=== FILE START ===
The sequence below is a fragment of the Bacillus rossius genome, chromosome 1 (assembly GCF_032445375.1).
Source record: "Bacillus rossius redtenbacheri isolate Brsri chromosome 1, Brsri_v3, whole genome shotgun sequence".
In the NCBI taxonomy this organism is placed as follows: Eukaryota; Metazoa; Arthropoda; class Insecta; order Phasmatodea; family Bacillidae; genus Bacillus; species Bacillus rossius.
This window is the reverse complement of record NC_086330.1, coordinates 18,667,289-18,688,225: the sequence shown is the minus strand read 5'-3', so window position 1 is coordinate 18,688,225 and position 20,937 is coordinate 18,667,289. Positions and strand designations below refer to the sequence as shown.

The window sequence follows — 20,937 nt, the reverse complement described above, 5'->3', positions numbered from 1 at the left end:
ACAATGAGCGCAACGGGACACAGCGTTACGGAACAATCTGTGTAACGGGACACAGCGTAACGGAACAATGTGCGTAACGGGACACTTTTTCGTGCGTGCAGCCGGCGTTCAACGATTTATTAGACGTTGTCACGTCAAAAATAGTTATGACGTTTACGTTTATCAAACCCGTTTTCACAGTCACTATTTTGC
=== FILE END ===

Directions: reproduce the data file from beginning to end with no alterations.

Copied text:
The sequence below is a fragment of the Bacillus rossius genome, chromosome 1 (assembly GCF_032445375.1).
Source record: "Bacillus rossius redtenbacheri isolate Brsri chromosome 1, Brsri_v3, whole genome shotgun sequence".
In the NCBI taxonomy this organism is placed as follows: Eukaryota; Metazoa; Arthropoda; class Insecta; order Phasmatodea; family Bacillidae; genus Bacillus; species Bacillus rossius.
This window is the reverse complement of record NC_086330.1, coordinates 18,667,289-18,688,225: the sequence shown is the minus strand read 5'-3', so window position 1 is coordinate 18,688,225 and position 20,937 is coordinate 18,667,289. Positions and strand designations below refer to the sequence as shown.

The window sequence follows — 20,937 nt, the reverse complement described above, 5'->3', positions numbered from 1 at the left end:
ACAATGAGCGCAACGGGACACAGCGTTACGGAACAATCTGTGTAACGGGACACAGCGTAACGGAACAATGTGCGTAACGGGACACTTTTTCGTGCGTGCAGCCGGCGTTCAACGATTTATTAGACGTTGTCACGTCAAAAATAGTTATGACGTTTACGTTTATCAAACCCGTTTTCACAGTCACTATTTTGC